Arkansas' election commissioners Thursday formally accepted the findings of fact and conclusions of law that came out of a hearing over whether the Pulaski County clerk's office violated state law when an error by a deputy clerk assigned several voters to the wrong precinct.
After a roughly seven-hour hearing on June 23, the state Board of Election Commissioners voted 5-1 that the mistake was a violation of state law, and separately voted 5-1 to issue a letter of warning to Pulaski Circuit/County Clerk Terri Hollingsworth.
On Nov. 5, 2020, a west Little Rock couple filed a complaint with the state board, alleging they were told that, despite living at the same address for more than 20 years, they weren't on the polling roster for the Martindale Baptist Church polling location and instead needed to vote at a site in North Little Rock.
Documents from the agency's investigation show that a deputy clerk, N'ell Jones, was assisting with inputting data into the county's voter registration system on Oct. 30 when she erroneously changed a street segment from one precinct to another, affecting 22 registered voters.
Jones testified last week that she had expressed concerns about working in the system, which she was tasked with due to a staff shortage resulting from a covid-19 exposure, and didn't receive any additional training.
The final order adopted Thursday states that "the act of a deputy clerk which caused the precinct assignment of voters to be changed from the correct precinct to an incorrect precinct in the precinct voter registration list is a violation of legal requirements of the Clerk under Ark. Code Ann. § 7-5-110."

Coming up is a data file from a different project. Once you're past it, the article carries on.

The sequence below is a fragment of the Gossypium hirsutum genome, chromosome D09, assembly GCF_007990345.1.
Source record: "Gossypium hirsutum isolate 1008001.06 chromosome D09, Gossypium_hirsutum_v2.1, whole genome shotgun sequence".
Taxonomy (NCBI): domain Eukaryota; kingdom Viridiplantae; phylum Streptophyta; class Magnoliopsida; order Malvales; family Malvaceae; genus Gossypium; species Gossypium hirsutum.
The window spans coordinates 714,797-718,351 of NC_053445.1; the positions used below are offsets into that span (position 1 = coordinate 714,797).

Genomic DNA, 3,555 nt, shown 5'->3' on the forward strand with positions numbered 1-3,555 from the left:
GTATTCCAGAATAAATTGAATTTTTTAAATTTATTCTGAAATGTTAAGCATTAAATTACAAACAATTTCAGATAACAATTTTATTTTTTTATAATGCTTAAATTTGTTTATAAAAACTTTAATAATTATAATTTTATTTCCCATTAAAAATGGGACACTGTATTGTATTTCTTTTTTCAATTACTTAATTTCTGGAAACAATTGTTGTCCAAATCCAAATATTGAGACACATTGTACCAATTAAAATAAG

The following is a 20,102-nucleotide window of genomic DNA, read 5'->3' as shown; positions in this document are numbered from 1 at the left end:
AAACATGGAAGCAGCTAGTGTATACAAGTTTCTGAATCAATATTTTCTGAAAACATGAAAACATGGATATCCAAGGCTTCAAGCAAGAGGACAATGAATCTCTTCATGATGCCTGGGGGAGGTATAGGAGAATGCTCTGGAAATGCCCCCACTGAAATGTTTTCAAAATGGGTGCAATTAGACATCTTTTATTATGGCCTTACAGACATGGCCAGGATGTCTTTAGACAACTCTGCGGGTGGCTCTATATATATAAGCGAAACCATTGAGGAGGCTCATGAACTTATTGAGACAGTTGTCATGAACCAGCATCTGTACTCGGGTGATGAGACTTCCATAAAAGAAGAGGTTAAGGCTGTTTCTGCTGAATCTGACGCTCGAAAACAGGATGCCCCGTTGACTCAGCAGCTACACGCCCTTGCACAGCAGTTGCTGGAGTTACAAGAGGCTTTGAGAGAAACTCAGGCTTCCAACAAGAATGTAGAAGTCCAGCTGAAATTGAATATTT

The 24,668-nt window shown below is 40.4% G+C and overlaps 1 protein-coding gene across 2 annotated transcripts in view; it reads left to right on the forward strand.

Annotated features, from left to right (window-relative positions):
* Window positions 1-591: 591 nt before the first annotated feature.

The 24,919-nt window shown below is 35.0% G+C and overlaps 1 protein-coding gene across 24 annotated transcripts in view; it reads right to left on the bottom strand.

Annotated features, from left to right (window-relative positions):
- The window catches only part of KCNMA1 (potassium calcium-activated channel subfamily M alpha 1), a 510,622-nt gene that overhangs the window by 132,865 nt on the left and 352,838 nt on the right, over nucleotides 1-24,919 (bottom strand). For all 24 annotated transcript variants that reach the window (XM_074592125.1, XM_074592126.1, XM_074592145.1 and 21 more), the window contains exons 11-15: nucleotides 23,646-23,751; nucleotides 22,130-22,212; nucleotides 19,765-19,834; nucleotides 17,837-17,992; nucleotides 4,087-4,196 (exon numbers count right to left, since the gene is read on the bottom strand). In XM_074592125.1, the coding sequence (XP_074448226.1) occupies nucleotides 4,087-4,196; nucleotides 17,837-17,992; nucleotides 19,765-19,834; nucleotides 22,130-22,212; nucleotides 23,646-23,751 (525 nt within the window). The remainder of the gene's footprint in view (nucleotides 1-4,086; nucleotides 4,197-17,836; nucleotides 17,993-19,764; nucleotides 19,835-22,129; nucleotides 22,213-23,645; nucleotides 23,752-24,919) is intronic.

That law requires the county clerk to "prepare precinct voter registration lists that identify the district, subdistrict, county, municipality, ward, and school zone in which each voter is qualified to vote."
Hollingsworth had refused the board's initial, harsher sanction, a letter of reprimand. Attorneys for the clerk argued last week that the mistake did not amount to a violation of the law, because polling sites have paper poll books that could have been used to verify the couple's precinct, and that covid-19 should have been considered as a mitigating factor.
Because Pulaski County established vote centers for the 2020 election, poll workers were instructed to use electronic poll books to look up voters, according to the order's outline of the case.
The state board voted to adopt the order outlining the findings and conclusions without discussion or dissent at a special meeting Thursday, completing the final step in the administrative hearing process.
The board's decision can be appealed in court up to 30 days after the vote. Attorneys for Hollingsworth had not done so as of Thursday evening, according to online court records.